Rick Batchelor, 83 this year, has a distinct gleam in his eye.
When asked if there is any chance he’s considered the troublemaker of this particular MiCare aged home, his answer is immediate. ‘Yes, of course,’ he replies, but then he chuckles. Rick likes to joke, but deep down, he’s grateful to have landed where he’s landed.
Not that he would have chosen this course. Rick and his wife, Barb, lived in a beautiful house overlooking Lilydale Lake before his legs more or less one day stopped working, as a part of his brain decided enough was enough. Rick went from living a healthy retirement life to being at risk of falling, and of needing care.
That was in early 2016 and Barb shakes her head as she thinks about how difficult that year became. She had to find somewhere for her suddenly incapacitated husband, while also working out where she could live to be nearby, as well as packing up and selling their home, and dealing with all the other emotional and administrative aspects of such an unexpected and dramatic change of circumstances.
She found the answer to her dilemma on both sides of Mt Dandenong Road in Kilsyth. On the southern side was MiCare’s aged care facility, where Rick was able to become one of the resident ‘Elders’, cared for by professional staff and nurses, while learning to move around in a motorised wheel chair and enjoy morning coffee with the other residents. Meanwhile, on the northern side of the road, MiCare owned a cluster of units for independent living, and Barb was able to shift into one, meaning she is literally across the street from Rick, and can easily drop by every day. It’s turned out to be the best possible solution.
He’s free to head across the road to see Barb, as long as the MiCare staff know that he’s left the building, and can help him navigate the sometimes busy road.
‘We’d heard about MiCare from Dutch friends,’ Barb explains. ‘The whole thing is fantastic for us, for my situation and for Rick. You just feel so accepted here, from the minute you walk in. You feel like you are part of the family. Their care for Rick has been amazing.’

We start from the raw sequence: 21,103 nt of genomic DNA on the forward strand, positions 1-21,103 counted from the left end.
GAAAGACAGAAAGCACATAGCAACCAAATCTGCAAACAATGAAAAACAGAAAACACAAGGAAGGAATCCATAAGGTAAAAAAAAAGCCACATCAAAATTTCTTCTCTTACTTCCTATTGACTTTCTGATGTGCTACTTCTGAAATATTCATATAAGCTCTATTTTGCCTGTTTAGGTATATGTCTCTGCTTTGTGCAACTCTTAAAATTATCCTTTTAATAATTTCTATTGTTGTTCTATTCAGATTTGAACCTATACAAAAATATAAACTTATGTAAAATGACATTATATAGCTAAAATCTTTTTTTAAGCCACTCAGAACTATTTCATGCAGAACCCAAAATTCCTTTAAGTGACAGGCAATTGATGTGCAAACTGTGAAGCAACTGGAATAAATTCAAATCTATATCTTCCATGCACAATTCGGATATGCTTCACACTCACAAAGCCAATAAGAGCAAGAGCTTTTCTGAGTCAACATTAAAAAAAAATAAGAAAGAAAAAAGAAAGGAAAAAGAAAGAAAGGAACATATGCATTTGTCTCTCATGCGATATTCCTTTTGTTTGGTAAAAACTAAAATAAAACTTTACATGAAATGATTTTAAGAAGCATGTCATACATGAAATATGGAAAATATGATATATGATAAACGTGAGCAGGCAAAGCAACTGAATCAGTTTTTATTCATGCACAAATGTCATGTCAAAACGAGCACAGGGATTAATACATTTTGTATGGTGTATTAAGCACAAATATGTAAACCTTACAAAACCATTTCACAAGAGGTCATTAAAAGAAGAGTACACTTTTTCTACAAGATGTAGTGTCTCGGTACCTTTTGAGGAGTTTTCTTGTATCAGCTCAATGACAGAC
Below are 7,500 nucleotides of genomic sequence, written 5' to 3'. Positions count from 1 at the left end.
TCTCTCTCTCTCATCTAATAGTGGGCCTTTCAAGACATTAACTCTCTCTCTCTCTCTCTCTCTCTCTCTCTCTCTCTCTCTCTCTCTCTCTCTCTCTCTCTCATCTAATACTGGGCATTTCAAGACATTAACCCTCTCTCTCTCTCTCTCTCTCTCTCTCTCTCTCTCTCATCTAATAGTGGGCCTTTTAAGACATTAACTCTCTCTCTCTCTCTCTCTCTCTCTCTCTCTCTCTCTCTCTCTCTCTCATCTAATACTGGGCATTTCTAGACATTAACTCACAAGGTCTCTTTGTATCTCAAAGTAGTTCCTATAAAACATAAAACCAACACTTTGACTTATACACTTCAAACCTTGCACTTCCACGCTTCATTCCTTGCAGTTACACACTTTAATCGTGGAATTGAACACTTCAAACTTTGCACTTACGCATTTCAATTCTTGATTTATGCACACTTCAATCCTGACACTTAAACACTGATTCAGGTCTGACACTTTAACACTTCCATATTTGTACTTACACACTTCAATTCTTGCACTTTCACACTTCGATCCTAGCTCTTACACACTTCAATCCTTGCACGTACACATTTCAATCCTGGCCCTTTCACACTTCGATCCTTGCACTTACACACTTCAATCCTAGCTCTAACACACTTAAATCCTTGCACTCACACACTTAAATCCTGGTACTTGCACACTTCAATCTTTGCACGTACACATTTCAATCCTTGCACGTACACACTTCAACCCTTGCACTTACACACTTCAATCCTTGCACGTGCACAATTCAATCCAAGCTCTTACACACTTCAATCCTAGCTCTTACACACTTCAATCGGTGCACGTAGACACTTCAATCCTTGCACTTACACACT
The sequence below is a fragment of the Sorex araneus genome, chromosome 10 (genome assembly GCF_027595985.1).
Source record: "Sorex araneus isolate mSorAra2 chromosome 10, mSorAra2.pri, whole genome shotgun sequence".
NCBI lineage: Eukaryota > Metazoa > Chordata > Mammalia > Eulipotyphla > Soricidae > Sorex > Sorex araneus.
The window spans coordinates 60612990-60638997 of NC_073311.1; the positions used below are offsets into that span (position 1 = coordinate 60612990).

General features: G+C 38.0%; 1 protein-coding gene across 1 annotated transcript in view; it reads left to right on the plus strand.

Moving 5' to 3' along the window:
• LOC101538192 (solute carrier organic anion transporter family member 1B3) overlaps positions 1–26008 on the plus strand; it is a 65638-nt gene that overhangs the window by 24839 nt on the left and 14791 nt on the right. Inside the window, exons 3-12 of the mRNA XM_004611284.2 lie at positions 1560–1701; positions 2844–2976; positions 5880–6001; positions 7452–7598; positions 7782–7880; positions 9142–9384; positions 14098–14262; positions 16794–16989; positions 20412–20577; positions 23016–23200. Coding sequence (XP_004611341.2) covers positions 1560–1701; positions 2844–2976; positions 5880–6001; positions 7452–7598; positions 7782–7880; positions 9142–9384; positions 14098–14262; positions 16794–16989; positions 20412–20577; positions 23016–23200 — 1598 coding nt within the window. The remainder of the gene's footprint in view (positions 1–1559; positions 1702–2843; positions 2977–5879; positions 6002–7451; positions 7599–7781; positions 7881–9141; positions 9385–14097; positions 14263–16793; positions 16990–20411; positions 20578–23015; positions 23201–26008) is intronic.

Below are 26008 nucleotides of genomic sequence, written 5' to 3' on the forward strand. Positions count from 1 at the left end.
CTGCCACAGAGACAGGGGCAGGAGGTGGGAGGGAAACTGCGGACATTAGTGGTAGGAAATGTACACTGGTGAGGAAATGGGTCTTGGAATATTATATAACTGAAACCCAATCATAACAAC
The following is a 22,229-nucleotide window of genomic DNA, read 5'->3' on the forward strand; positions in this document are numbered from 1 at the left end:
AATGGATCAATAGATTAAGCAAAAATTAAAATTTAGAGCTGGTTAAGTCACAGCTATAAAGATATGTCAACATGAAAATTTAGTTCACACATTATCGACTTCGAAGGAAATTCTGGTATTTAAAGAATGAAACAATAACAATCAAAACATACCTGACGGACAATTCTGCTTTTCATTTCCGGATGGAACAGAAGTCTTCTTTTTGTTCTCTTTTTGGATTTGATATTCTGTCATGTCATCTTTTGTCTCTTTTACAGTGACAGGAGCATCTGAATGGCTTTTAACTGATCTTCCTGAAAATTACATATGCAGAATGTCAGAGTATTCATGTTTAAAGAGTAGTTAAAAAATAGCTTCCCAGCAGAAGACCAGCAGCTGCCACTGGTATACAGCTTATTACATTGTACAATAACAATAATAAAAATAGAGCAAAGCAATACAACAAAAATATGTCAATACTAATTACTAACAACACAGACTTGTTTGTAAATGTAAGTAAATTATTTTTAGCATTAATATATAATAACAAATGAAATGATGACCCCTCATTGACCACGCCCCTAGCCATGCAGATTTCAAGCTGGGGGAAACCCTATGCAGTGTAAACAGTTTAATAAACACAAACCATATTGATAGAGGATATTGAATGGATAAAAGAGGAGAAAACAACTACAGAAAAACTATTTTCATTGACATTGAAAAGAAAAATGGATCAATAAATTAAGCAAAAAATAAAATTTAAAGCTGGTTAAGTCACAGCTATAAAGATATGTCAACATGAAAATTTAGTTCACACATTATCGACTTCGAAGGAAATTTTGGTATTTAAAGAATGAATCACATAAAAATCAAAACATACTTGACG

For straight-talking Rick, a retired plumber who grew up in Northcote, loves his large family and taught himself to read and write in his 50s, the move was initially traumatic.
‘I hate it,’ he admits, of his change in circumstances. ‘I hate not living with my wife. But if I have to be in a place like this – and I do – then I couldn’t be in a better place.’
An important discovery for Rick has been that he still has freedom, while also having great care. He’s free to head across the road to see Barb, as long as the MiCare staff know that he’s left the building, and can help him navigate the sometimes busy road. Recently, Barb organised a dinner for Rick and the whole extended family filled a communal long table in her apartment complex. Rick estimates there were more than 30 people there, and he adored it. He and Barb can also head back to Lilydale, to their favourite cafes, for coffee or to catch up with friends. Or they can sit in the MiCare common area, to chat over coffee with the other residents.
‘I’ve had a brilliant life,’ Rick says. ‘I’ve travelled the world, been to every continent. I’ve just been so blessed.’
It’s at that moment that one of the staff pops her head in to see if Rick needs a cup of tea? He says no, and she smiles and leaves.
Rick smiles again. ‘See that?’ he says. ‘The staff make the place. They are so happy and they are ready to do anything for you.’
Rosemary has been volunteering for twenty three years and counting. Now at the age of seventy-seven she says she has absolutely no plans of stopping any time soon.